The medicine practiced at the hospital is not connected at all with shamanism, but does share roots with the Buddhist medicine taught at the Otoch college, and like the other two, makes use of special Mongol techniques. However, whereas the Otoch rely first on the pulse and then on herbs; here the physicians do not work with herbs, since being part of a larger institution patients can be directed to other specialists. The focus therefore is first on acupuncture, second on cupping, third on moxa, then bloodletting, and finally on massage. Acupuncture is used to reconnect the qi when its flow has been interrupted for some reason, and 26 – 28 gauge needs seemed to be the normal size of the needles used. Mongolian cupping is different from current Chinese practice, (i.e. suction, which the Mongolian doctors believed was not as effective), and the doctors in Mongolia use full fire, lighting strips of newsprint and then putting the four-inch cup on the person with the flame still burning inside. Bloodletting is typically viewed as emergency medicine, although it is used to tonify qi.

I was able to participate in the intake of one patient, a man in his late 40s or early 50s, who recently had surgery on his right ear. Subsequently, he developed Bell’s palsy on the right side of his face. His left lower leg trembled constantly, and the skin on the left side of face appeared scarred from burns. His pulses were wiry and full on left, thin and deficient on the right. LU and SP positions were weakest. Patients bring their medical files with them, including x-rays, in a clear plastic folder, and we were able to also see which cervical vertebrae had also moved out of place. Treatment was cupping for 10 minutes on DaZhu, Shenshu, Feishu, Jianshu – three cups across at the level of DaZhu, bilaterally. This was followed by needling ST2, 3, 4, 5; LI 4, 11, 19 (or 20); GB14 or YuYao, GB2, 3; Ren 24, 19, xiyan, SP10, ST36, and SP9.

The pulse is taken more proximal and medial than the Chinese pulse; in fact, the first position is below where we take the third position, pushing up against the wrist flexor muscles. (The doctor actually moved my hand from the Japanese position to place it in the correct Mongolian position. I explained to her why I was taking the pulse so distally, and she then had to explain to the patient the discrepency in pulse taking styles.)

Two techniques are used in Mongolian acupuncture, the doctor told me. First, from the beginning the teacher teaches students point location exactly; then together, they check the patient and determine the appropriate points to needle. Points are named according to their Chinese names, which are left untranslated. Everything is taught altogether within one year. Although thick gauge needles are used, the patients do not make any noises of complaint, and the previously mentioned patient only flinched when LI20, and ST2 were needled. Needles are kept in test tubes, but only used once (imported from China and Korea).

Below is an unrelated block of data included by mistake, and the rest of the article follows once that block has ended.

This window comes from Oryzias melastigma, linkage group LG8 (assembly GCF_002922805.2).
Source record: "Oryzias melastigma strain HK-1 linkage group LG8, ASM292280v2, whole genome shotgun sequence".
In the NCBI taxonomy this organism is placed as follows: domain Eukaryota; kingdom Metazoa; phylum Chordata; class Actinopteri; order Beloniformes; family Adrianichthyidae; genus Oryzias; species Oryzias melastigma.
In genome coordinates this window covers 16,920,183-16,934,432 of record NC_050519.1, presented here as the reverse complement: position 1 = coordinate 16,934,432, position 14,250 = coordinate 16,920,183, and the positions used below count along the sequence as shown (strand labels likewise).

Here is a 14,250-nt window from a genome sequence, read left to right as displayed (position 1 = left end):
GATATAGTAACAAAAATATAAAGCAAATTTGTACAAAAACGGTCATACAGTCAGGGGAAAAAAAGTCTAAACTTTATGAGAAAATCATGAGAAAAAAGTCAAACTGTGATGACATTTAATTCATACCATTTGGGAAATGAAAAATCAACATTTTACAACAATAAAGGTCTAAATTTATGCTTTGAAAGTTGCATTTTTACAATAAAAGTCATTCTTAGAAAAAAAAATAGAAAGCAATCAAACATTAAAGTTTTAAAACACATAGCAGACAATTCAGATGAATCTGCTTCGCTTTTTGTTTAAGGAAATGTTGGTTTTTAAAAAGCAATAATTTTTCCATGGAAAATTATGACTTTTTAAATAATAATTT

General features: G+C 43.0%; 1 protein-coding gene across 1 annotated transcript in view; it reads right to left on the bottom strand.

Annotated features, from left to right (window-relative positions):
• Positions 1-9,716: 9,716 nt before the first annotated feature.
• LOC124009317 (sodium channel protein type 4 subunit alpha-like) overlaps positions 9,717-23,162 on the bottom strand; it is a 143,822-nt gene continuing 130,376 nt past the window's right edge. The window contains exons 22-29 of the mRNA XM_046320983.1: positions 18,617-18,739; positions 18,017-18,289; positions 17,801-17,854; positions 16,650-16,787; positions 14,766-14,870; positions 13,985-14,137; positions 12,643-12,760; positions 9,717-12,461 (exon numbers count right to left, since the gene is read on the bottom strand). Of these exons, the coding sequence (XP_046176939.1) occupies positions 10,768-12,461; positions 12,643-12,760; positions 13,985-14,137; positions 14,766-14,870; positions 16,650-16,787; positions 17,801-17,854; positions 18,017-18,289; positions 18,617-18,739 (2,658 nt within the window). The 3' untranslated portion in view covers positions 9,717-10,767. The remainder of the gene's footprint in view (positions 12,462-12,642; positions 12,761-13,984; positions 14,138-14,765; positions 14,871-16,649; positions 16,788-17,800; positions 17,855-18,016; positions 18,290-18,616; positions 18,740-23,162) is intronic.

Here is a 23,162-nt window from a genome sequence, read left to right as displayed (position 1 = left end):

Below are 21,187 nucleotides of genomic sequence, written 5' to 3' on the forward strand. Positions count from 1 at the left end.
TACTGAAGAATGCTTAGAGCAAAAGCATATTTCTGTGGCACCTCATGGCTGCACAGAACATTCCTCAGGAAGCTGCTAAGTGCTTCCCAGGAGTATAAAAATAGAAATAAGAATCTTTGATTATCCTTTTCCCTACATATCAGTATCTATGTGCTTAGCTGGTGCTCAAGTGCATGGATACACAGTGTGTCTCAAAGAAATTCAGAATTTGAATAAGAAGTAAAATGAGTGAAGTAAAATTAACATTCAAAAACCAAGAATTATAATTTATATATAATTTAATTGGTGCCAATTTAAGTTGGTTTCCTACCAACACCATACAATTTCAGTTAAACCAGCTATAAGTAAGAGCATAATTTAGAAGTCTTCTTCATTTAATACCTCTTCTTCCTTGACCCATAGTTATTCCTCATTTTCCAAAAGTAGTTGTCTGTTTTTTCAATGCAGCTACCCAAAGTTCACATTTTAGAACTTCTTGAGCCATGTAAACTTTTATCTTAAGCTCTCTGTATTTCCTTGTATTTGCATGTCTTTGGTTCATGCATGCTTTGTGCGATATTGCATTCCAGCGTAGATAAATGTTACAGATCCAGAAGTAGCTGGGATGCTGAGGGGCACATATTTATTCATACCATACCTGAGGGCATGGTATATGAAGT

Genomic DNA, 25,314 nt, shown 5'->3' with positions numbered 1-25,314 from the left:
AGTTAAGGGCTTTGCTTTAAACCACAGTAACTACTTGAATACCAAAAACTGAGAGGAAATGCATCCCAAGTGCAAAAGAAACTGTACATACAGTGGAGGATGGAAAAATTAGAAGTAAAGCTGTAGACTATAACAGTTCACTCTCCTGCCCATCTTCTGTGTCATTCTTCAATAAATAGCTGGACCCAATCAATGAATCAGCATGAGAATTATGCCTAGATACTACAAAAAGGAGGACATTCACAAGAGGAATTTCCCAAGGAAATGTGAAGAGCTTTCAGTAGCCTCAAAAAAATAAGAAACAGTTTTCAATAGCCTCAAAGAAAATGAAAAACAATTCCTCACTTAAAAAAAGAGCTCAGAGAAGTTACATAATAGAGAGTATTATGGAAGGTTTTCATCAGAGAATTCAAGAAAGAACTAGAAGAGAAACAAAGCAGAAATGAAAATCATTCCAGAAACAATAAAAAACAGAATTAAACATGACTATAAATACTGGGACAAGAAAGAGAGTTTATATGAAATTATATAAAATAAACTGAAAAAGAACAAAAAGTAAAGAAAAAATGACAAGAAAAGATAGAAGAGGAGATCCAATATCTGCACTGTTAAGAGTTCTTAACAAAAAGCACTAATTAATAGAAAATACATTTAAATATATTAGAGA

Root treatments are done on the first three days, and then branch or local treatments subsequently. Point energetics rather than meridian therapy is used.

The most important thing in this style of medicine, I was told, is diagnosis. Proper diagnosis and then practice. (I was also informed that to become an excellent doctor one should study first in a European university.)

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3 Comments

  1. September 25, 2009 at 20:04

    Great article well done on writing and promoting Tibetan Medicine and Buddhist medicine. My book The Book Of Tibetan Medicine is now available in 11 languages if any of your readers are interested.

  2. Greg Schomaker said,

    February 6, 2011 at 18:32

    Mr. Johnson,

    I’ve been trying to hunt down a means to contact Shaman Sukhbat or anyone in affiliation with the Golomt centre. How did you connect with them? Any help would be tremendous. Thanks!

  3. Elisa said,

    March 7, 2012 at 20:22

    Thank you for a wonderful article Mr Johnson. I’m planning to visit Mongolia to volunteer for care/orphanage. Didn’t realise I had such a rich traditional medicine culture to explore too.

    Aside: It sounds like you adopt a Japanese pulse taking method but a Chinese medical approach? Me too. Although, once I do the Toyohari diploma, I imagine my style will change/evolve again.